Alexey Brodovitch famous photographers
Alexey Brodovitch’ approach to photography was unique, and his talent had many facets. A great number of artists, photographers and students imbibed Brodovitch’ aesthetic concepts and criteria; gaining acknowledgement, many of them admitted that they had to thank him for a large part of their success.
Alexey Brodovitch was born in Russia.
In early 1930-ies he emigrated to the United States of America where he headed the department of advertising at the University of the Arts (Philadelphia). He taught photography and design. In 1934 Brodovitch became artistic director at Harper’s Bazaar and for the next 25 years, until his retirement, would remain a most influential ground-breaking figure and one of the official authorities on modern styles, tastes and fashion.
Brodovitch revolutionized his fashion magazine, bringing fresh and utterly unexpected images to its pages. He taught aspiring photographers to use small-range cameras and shoot models against contemporary backgrounds. He ditched the petrified XVIII century standards with their Greek columns, withering floral festoons and the like. As Irving Penn put it, Brodovitch changed the very psychology of photographer-mod
Brodovitch owes his opportunity of making the revolution to Carmen Snow. She was working on a new Vogue magazine and wanted to make it unusual in style and design. She hired Brodovitch, they showed the mock-up of the first issue to William Randolph Hearst in his San Simeon castle in California. Becoming editor-in-chief of Harper’s Bazaar later on, Carmel Snow invited Brodovitch for the post of her artistic editor.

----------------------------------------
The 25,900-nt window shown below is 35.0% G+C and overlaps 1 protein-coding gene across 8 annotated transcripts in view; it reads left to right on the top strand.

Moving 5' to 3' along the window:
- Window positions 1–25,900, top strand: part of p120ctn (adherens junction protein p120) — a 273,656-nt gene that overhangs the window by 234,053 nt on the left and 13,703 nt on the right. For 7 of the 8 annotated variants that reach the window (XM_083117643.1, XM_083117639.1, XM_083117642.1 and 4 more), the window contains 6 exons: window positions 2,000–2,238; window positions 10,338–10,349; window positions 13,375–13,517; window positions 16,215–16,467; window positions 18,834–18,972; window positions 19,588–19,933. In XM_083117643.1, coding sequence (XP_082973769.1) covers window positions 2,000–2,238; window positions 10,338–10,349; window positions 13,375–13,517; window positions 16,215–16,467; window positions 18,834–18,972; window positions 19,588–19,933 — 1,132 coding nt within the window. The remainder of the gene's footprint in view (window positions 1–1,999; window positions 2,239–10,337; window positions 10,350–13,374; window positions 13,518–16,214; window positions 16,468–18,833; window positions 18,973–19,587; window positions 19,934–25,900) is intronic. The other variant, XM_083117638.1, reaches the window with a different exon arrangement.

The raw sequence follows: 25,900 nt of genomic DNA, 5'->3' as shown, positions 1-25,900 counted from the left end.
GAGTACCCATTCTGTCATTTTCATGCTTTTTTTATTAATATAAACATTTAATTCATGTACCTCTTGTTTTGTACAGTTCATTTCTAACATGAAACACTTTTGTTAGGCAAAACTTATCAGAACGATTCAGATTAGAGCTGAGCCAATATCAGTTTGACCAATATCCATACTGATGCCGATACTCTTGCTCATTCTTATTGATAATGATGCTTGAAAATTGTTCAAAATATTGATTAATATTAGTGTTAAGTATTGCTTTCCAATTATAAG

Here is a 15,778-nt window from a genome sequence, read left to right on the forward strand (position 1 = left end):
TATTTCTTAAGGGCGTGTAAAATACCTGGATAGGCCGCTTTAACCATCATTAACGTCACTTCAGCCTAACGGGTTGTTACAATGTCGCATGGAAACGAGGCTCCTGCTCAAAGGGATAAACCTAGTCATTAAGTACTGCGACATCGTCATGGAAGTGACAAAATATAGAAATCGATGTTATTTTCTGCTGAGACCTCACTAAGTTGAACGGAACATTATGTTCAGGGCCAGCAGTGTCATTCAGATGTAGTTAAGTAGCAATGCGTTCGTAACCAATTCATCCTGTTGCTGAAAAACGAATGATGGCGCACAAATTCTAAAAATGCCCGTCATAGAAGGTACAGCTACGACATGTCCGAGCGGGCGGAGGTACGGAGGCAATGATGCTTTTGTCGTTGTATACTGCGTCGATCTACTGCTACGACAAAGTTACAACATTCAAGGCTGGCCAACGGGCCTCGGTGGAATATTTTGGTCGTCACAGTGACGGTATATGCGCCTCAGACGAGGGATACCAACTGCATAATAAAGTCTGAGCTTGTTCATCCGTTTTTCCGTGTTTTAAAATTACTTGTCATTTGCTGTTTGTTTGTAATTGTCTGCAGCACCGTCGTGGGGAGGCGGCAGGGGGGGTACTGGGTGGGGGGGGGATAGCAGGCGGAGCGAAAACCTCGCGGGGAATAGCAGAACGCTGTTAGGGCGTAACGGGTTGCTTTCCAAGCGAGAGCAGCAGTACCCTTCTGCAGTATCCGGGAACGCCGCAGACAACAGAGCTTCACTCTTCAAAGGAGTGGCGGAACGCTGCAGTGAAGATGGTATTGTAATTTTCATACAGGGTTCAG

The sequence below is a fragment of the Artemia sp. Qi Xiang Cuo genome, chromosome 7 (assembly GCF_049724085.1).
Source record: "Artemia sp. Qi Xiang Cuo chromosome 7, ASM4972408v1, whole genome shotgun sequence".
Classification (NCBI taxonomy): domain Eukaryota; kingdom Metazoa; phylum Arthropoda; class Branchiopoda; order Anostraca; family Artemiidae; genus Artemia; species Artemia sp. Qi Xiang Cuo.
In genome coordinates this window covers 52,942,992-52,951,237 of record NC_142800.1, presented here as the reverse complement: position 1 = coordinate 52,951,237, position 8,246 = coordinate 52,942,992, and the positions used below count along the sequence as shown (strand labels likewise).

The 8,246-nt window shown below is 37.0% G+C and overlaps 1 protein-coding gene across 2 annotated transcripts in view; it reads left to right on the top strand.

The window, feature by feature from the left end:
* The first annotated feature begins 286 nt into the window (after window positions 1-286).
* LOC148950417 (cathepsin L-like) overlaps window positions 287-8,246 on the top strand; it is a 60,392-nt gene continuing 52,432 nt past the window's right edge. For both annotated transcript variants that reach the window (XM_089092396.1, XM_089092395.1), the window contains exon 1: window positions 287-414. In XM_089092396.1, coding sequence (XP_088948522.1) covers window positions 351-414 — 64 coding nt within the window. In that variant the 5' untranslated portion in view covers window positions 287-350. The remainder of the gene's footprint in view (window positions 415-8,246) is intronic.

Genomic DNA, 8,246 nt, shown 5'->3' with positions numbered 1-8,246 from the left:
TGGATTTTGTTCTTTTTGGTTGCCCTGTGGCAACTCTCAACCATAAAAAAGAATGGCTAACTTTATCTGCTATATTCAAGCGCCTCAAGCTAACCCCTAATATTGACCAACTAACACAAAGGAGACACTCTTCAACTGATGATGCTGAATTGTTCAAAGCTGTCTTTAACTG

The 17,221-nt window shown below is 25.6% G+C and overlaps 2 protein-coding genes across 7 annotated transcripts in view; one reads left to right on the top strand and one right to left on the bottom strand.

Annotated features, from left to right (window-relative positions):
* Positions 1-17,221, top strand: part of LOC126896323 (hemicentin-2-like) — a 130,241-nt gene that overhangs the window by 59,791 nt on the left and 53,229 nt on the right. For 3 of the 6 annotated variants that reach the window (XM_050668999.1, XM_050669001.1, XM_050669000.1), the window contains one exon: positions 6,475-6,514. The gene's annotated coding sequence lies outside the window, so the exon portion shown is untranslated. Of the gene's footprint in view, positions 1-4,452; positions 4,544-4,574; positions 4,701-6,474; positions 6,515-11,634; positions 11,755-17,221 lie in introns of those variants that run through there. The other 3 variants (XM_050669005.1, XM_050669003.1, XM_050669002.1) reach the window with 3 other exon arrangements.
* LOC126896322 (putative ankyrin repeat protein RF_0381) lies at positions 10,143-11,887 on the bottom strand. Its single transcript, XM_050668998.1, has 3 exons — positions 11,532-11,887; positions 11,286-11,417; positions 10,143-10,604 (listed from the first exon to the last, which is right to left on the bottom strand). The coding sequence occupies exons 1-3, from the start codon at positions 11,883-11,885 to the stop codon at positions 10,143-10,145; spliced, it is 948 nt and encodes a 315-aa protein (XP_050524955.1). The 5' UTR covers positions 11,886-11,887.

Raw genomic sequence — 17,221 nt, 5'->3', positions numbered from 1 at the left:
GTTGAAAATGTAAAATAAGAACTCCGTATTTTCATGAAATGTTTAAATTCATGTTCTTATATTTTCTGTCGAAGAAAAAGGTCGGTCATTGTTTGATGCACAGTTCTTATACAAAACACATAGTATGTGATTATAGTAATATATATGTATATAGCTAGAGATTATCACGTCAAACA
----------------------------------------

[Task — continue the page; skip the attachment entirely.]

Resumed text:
In those years Brodovitch taught design and photography at the New School of social research, at Yale design school and at the American Graphics institute. He also lectured around on various invitations that came from private photo studios. His regular students viewed him as a constant source of inspiration.
Brodovitch himself compared his teachings to a kind of process, the success depending on the receiver. His manner was very different from a typical professorial delivery. Art Kane, a well-known photographer and one of his students, compared those lectures to a trip.
Another Brodovitch’ student Allan Porter, editor-in chief of the Camera magazine, said he had learned to observe rather than judge, to view a printed media as a whole – a flow of photographic material, disrupted here and there by something out of the ordinary – just like it happens in real life. Porter said that Brodovitch’ had taught to avoid artificiality and present the stuff naturally – meaningful stuff, of course.
A French photographer George Tourmann reiterated, he had learnt to go straight to the heart of the matter, as is recommended in life generally.
Brodovitch’ own work makes a valuable contribution to the art of photography. In 1945 he issued a book of photos of Russian ballet touring Monte Carlo in 1935-39. Those pictures brought up memories of Brodovitch’ early years in Russia and of his first theatrical experiences. The ethereal quality of the images recreates the special atmosphere, the scenic excitement and the dynamics of dancing bodies. Seeing the book, Ralph Gibson said he realized then that photography opened new vistas. And the ways were shown by Brodovitch, who brought the new rhythm, new perspectives. He was a true pioneer.
See also: Franck Van Deren Coke